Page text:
Scaling Outreach in California Colleges

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In the California Community College System, one in five students enters college with undecided or undeclared major, and many change majors multiple times or ‘swirl’ throughout a number of state community colleges. The problem is complicated by a counseling shortage resulting in a ratio of approximately one counselor to every 1,800 students. Recent state legislation and grants, including the addition of the Education Planning Initiative, aim to help students make better informed choices, clarify their goals and plan for success, and assist under-resourced counseling services. Two sister colleges in California – Golden West College and Coastline Community College are no exception to the strained resources. Golden West serves 17,000 students from their commuter campus, and employs 13 counselors. Coastline Community College serves 12,000 students from three campuses and a growing online division and employs six counselors. Last year, Golden West and Coastline implemented Civitas Learning’s Student Success Platform and signature app Illume®, and then deployed Inspire for Advisors® in their mission to provide counselors, advisors and other decision makers with a way to provide the right, timely and personalized outreach under the taxing workload. Since then, both Coastline and Golden West have been using Illume Students to build a new system for proactive outreach to their students. “We are using the app for more personalized outreach and to lighten the feeling of the work load for our counselors,” said Coastline’s Dean of Instruction, Dr. Dana Emerson. “We want to use Illume and Inspire for Advisors to help get counselors back to their original focus which is the lives of their students.” Golden West College (GWC) and Coastline Community College (CCC) are part of the same community college district but although they are located just a few miles apart from each other, the institutions have found that certain risk factors are not shared across students in the district. For example, at the Golden West campus, they found that older students with financial aid were less likely to persist than the student body as a whole, but at the Coastline Campus, the opposite was true. Historically, GWC and CCC were only able to look at students using demographic factors and descriptive characteristics. Implementing Civitas Learning Illume Students and Inspire for Advisors (IFA) applications has brought together Banner SIS and Canvas LMS data to give the institution the ability to filter students by a variety of factors such as modality, whether they have declared their major or not (general admit students), military vs. civilian students, and other influences that are relevant to scaling while personalizing their work in advising. These innovations have helped build efficiencies and maximize resources for both schools. The colleges adhere to California’s Ed Plan, and as part of that, align several milestones to the pre-registration and orientation process. With a Priority Registration filter activated in Illume, Dean of Counseling and Social Sciences at Golden West, Dr. Robyn Brammer, says she can see that the steps they require students to complete as part of the pre-registration process have predictive power for persistence. “We require this, but didn’t know for certain if it was making a difference,” said Brammer. “Now we can see it – when students have completed the Ed Plan requirements, I see persistence predictions of 57 percent for this cohort. With each stage or phase of the plan that they complete I see impact on persistence. For example, those with an incomplete orientation drop to 50 percent, those with that and incomplete assessment drop further to 49 percent and those with these items and an incomplete Ed Plan drop to 43 percent.” Brammer says being able to segment the students in the apps for tracking and outreach helps manage the large case load. “Ed Plans are tied to state funding. We get paid by how many students complete each of these stages, so there’s intrinsic motivation to get the numbers as high as we can for our funding and for the students,” said Emerson. “But for the counselors who get inundated at key times of the year, they can feel like ed plan machines. Brammer and Emerson say the work they are doing with targeted outreach to key student segments they identify in Illume are helping scale the outreach with existing resources. Brammer explains, “We think of it as snowball nudging,” she said. “Prior to having Illume and Inspire, we prepared for registration by reaching out to students who had not enrolled and suggested they contact a counselor if they had questions. But they couldn’t reply to the email.” Now students receive a more personalized email, and they can reply to it. Email responses and replies are gathered in a central inbox and sorted quickly and efficiently by an hourly employee who serves as registration router. They are learning some interesting things from the replies. “We didn’t realize how many students had parking holds blocking them from registering,” said Brammer. “Once we got some responses about that, we dove into our records and found more than 600 non-registered students with parking holds. We narrowed that to current students and found more than 100 that we could assist right away.” “As our work with Illume continued into the semester we asked ourselves why not make these messages encouraging?” asked Brammer. “So we created targeted messages for each of six groups based on where they are in the numbers of terms completed and what they need to be thinking about in addition to the upcoming registration. For example, in their first term, they should be talking with a counselor about developing a comprehensive plan. They need to think through where they might hit road blocks and how to get around those.” Brammer says the emails allows the team to create a better flow of correspondence and visits to counseling center, rather than having the handful of counselors inundated twice a year by students who are not clear on what they need to be preparing to keep on their pathway to completion. “We are seeing an interesting use case for Inspire for Advisors developing,” said Emerson. “Our student success coaches and other risk strategists who are not counselors are using the app for outreach.” Their Title III mentors are using the app for outreach with their population of Asian Pacific Islanders as part of their grant. Academic success coaches are using Inspire for Advisors with new high school graduates in a structured pathways program. “It’s being used for positive coaching as well as risk assessment,” said Emerson. At Coastline, Illume is also helping Emerson and team identify segments of online learners – an expanding demographic with specific needs. “We have a growing population of online students, but we didn’t really know who they were. Now we are working to use our nudges to move online students off of the general education ‘undeclared’ major and into meta majors or declared majors. With Illume we can use the risk filters to just look at the red – highly unlikely to persist  – and filter out which ones are guest students who are taking just one course and they’re done.” This allows the team to know which students are just taking a transfer credit and which ones are longer term students who have dropped in engagement, numbers of credits taken or other indicators or risk to persistence. “We are working to automate processes and provide personalized and appropriate outreach that frees counselors up to have the one-on-one conversations they want and need to have with students,” said Brammer.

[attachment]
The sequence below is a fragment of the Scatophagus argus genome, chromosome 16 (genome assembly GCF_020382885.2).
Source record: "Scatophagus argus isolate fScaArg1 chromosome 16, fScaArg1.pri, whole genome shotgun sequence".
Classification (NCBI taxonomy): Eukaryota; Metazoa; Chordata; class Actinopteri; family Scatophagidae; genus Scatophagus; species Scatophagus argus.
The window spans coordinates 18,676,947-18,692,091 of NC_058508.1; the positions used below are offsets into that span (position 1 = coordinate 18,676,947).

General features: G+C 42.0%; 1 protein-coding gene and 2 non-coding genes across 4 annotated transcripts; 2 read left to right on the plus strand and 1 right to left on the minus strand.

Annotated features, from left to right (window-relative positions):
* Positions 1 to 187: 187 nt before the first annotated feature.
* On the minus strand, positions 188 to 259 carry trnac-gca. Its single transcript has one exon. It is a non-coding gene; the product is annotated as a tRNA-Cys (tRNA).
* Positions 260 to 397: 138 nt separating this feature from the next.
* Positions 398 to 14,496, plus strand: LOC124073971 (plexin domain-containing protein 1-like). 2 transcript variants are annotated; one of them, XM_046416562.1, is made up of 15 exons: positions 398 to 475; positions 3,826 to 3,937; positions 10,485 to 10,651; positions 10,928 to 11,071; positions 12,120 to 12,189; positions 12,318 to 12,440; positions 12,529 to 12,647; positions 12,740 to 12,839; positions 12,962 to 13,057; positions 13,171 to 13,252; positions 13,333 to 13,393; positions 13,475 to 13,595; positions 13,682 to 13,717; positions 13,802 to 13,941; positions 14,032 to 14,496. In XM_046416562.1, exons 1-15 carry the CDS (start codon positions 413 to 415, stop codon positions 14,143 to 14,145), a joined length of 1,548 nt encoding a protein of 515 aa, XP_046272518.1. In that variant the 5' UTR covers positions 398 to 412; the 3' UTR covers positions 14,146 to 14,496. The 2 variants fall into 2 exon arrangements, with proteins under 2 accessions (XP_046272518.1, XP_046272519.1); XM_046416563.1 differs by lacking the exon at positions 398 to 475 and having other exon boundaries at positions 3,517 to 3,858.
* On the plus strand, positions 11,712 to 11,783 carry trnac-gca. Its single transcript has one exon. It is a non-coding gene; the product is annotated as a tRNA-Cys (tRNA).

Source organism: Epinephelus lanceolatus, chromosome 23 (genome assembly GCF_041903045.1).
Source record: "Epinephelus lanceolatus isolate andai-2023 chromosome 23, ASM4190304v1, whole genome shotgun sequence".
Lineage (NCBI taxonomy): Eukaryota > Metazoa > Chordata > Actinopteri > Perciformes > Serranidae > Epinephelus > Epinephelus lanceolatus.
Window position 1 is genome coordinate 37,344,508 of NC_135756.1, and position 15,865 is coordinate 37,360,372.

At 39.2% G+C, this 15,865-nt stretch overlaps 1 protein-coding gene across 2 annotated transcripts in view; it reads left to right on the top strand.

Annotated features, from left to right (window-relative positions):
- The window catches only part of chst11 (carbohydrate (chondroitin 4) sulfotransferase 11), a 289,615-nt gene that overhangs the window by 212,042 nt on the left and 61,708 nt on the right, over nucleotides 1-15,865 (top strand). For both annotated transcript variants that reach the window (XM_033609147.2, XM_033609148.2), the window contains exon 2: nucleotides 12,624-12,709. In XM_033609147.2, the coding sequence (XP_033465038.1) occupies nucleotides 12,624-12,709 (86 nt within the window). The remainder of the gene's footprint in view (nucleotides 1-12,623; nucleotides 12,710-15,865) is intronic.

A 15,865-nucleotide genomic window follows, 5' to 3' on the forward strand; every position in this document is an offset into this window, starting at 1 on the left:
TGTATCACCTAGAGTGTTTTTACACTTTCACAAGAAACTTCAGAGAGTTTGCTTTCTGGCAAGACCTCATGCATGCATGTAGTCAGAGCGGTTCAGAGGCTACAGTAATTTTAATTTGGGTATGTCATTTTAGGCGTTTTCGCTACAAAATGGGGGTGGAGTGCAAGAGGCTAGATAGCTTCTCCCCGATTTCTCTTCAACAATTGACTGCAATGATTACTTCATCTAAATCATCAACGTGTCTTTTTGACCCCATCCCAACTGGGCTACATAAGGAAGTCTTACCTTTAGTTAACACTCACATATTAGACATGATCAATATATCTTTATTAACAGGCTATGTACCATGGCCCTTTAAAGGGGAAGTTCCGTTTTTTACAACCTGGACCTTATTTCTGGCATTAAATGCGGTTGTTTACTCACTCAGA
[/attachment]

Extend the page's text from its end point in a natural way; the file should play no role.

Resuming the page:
Dr. Dana Emerson

Dr. Dana Emerson is the Dean of Instruction - English, Communication, Humanities, International Languages and ESL at Coastline Community College. She is Dean of Special Programs including Early College High School and is the institution’s lead for Predictive Analytics working with Civitas Learning.

Dr. Robyn Brammer

Dr. Robyn Brammer is Dean of Counseling and Social Sciences at Golden West College, located in Huntington Beach, California. Most of her professional work focuses on multicultural issues, especially religious competencies, sexuality, and gender identity. In addition to her role as Dean, she is a frequent author, counselor and speaker.